Another thing to do is to make a list of all your major monthly payments and their due dates. Try and divvy them up (many companies are flexible with your billing date if you just call) so they’re evenly spaced out based on your pay frequency (if you’re paid twice a month, or every two weeks, for example, then try to have half the bills due in the first week of the month and half in the third week of the month). When you get your paycheck, pay off the bills that are scheduled around the time of that check. Whatever is left over is available for the other expenses that come up (things like food and gas).

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avatar 54 Anonymous

I have a friend who works for my bank, so I just call him up and have him reverse my fees.

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avatar 55 Anonymous

Well, with Google Docs, set up a blank spreadsheet, then set up a simple form that you can use to add transactions to the database. On your mobile phone or Iphone, bookmark the URL you get for the form and each time you spend something, take a few moments.. update your database via the Google Docs form.

it works a treat. When you get home you can download the transactions from Google Docs. I wrote a similar post in the links above.

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avatar 56 Anonymous

Like many others, I like to avoid fees of any kind on financial accounts. As for overdrafts, I estimate monthly bills paid via checks or automatic withdrawals. It’s easy as amounts don’t change that much month to month…. Then keep a few dollars extra in checking, just to be sure….. Try to group auto payments on same day, then be sure they are covered.

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avatar 57 Anonymous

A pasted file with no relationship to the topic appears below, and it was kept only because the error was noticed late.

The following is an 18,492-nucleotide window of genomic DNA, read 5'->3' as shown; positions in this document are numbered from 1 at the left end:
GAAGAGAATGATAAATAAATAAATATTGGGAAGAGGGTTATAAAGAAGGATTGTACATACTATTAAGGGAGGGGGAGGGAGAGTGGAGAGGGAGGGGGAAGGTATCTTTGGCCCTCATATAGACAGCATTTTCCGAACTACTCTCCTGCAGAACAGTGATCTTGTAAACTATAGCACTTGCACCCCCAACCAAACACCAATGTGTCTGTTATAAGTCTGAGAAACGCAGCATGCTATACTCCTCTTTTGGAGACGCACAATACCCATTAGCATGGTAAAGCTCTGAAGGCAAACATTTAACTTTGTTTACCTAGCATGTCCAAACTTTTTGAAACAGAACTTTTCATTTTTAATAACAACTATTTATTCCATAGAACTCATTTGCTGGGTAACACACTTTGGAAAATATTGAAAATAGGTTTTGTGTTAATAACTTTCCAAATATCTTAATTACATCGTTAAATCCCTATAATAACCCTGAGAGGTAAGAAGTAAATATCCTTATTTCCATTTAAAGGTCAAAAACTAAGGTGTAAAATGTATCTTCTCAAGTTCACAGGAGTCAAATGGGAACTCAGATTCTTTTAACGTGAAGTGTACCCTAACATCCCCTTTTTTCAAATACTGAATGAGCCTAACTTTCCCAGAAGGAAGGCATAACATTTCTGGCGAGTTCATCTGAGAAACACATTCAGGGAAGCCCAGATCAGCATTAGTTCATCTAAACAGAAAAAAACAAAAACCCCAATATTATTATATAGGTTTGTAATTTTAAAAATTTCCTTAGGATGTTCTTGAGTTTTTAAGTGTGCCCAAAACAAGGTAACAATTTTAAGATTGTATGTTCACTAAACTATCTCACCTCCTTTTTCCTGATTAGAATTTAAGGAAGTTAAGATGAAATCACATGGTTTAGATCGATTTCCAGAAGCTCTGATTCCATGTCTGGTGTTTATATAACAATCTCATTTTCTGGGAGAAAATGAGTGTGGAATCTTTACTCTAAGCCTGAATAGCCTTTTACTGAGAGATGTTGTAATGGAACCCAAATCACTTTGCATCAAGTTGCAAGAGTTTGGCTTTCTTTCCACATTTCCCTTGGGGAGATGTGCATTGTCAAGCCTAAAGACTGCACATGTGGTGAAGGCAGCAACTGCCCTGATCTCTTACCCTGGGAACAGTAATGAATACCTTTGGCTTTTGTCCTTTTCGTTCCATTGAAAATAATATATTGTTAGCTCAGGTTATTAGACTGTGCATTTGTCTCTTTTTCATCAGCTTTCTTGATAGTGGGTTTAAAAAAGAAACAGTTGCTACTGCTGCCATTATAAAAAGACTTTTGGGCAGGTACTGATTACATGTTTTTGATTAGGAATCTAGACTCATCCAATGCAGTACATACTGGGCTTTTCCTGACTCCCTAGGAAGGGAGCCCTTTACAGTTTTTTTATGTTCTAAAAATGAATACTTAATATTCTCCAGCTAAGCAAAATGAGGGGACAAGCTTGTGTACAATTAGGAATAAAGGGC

my advice echoes what others have said here, but for me the most important weapon i have is tracking my spending and having all of my bills in a spreadsheet. the ability to see what income is going out and where i stand makes the process painless. i also do get e-mail alerts when i come within a preset threshold and when a preset amount of money goes out. hope that helps

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avatar 58 Anonymous

I use American Express for 95% of the time and PIF at EOM. with hilton honors points get 12-16 hotel rooms for free every year. you just need to make sure you have the money to pay.

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avatar 59 Luke Landes

The contest has ended. Thank you!

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avatar 60 Anonymous

I suggest keeping your receipts and being dilligent using them to debit/credit your account. not oly will you alwyas be aware of whow much money you have avaiable you will also understand where your money is going.

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avatar 61 Anonymous

I use a Fidelity MySmartCash account as my primary account. Checks are free, the account earns interest, all ATM fees are rebated, and you are able to link your checking account to your other accounts at Fidelity. If there is ever an overdraft due to a check, ATM withdrawal, debit card transaction, etc., and there is insufficient cash in the account, cash is automatically transferred from another account for free. You can specify which account any overdraft amount is transferred from, and also have an additional amount transferred to replenish the checking account to a “safe” balance ($250, etc.).